A panel of three federal judges weighed in on a, uh, weighty matter, when they ruled, unanimously, that a map of Ohio is “unconstitutional.”
Writing for the majority, B. Czaro, who asked to remain anonymous, wrote, “We are convinced that this diagrammatic representation of the state was intentional, and that no legitimate justification accounts for its extremity.” What Czaro meant by “its extremity” is unknown; he refused to offer an explanation, except to say “it sets a precedent” (whatever that means).
The mapmaker, Rand-Um McKnally, plans to appeal the judges' “ludicrous ruling."
Ohio's secretary of state, Frank Loser, said the judges' ruling is “arbitrary and unreasonable.” Their decision is based on their own preferences and biases, Loser charged. “For example,” he said, “they prefer bodies of water represented on the map be sea-green, not light blue, in color, and they object to the state's 'irregular border.'”
Rany-Um McKnally spokesmouth Carr Tograf-Er, who also wished to remain anonymous, said “the colors are traditional. As are the symbols used to identify landmarks and other points of interest.”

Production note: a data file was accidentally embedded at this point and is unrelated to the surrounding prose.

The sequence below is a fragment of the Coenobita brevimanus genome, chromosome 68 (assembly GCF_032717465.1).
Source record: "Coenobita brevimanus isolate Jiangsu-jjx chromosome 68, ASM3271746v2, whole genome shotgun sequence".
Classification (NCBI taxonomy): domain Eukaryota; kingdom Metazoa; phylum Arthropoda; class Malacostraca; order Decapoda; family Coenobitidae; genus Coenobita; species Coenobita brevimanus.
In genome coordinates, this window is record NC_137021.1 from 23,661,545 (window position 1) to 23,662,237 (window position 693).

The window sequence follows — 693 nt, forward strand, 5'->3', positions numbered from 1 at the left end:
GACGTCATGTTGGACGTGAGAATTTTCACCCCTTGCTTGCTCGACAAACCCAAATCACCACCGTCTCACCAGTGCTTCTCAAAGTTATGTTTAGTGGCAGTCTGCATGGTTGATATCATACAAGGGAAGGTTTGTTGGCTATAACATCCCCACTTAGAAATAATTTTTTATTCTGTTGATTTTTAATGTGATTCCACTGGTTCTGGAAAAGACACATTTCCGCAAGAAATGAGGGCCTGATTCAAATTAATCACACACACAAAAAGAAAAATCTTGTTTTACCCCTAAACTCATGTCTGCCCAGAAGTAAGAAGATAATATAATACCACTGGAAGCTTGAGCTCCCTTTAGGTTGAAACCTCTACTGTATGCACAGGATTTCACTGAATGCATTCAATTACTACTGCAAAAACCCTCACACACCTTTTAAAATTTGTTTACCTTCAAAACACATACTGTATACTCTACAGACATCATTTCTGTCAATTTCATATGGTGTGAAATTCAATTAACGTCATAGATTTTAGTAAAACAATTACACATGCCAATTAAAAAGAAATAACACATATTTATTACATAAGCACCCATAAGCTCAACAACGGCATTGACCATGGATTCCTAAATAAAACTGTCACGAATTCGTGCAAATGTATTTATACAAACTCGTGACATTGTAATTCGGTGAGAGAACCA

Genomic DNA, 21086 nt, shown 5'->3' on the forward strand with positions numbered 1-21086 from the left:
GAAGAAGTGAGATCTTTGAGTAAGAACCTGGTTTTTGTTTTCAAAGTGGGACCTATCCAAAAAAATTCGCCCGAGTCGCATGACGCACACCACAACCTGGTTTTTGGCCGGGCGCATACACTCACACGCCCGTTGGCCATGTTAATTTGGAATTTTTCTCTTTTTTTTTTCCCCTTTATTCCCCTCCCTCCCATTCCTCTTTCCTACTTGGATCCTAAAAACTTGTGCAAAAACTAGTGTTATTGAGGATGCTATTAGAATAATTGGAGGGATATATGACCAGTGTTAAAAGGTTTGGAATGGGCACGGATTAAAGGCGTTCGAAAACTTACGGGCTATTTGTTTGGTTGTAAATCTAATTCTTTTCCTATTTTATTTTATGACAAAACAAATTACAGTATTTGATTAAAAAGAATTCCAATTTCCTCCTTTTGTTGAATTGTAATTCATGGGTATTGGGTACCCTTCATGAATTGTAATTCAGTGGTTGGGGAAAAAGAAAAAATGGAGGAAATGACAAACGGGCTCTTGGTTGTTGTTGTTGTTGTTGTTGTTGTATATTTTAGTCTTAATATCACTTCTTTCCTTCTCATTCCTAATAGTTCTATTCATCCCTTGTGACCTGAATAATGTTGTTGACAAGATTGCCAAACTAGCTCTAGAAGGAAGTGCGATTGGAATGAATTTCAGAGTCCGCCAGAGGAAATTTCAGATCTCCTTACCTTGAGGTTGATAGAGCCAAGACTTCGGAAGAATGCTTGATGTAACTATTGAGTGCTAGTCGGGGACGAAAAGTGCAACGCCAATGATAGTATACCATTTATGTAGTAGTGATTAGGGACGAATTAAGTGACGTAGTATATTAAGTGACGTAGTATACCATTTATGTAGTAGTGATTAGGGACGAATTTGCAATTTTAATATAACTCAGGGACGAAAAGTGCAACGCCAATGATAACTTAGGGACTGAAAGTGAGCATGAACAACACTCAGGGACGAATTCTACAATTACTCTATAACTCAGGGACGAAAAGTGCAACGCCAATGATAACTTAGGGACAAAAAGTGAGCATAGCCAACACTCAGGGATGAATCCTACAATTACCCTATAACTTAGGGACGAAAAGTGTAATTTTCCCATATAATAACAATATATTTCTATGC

The judges also objected to the shields on which interstate highway numbers appear, and to the different sizes of black dots indicating cities and towns and their relative sizes (bigger dots for bigger cities, smaller dots for smaller towns). In addition, the judges did not “like the way the northern border of the state abuts Lake Erie.”
“We're in the business of making accurate and intelligible maps,” Tograf-Er said, “not of fulfilling the wild fantasies of whimsical judges.”
The three-judge panel is expected to rule next week on the legitimacy of a United States map that shows 50, instead of the 51, states mentioned by former President Barack Obama.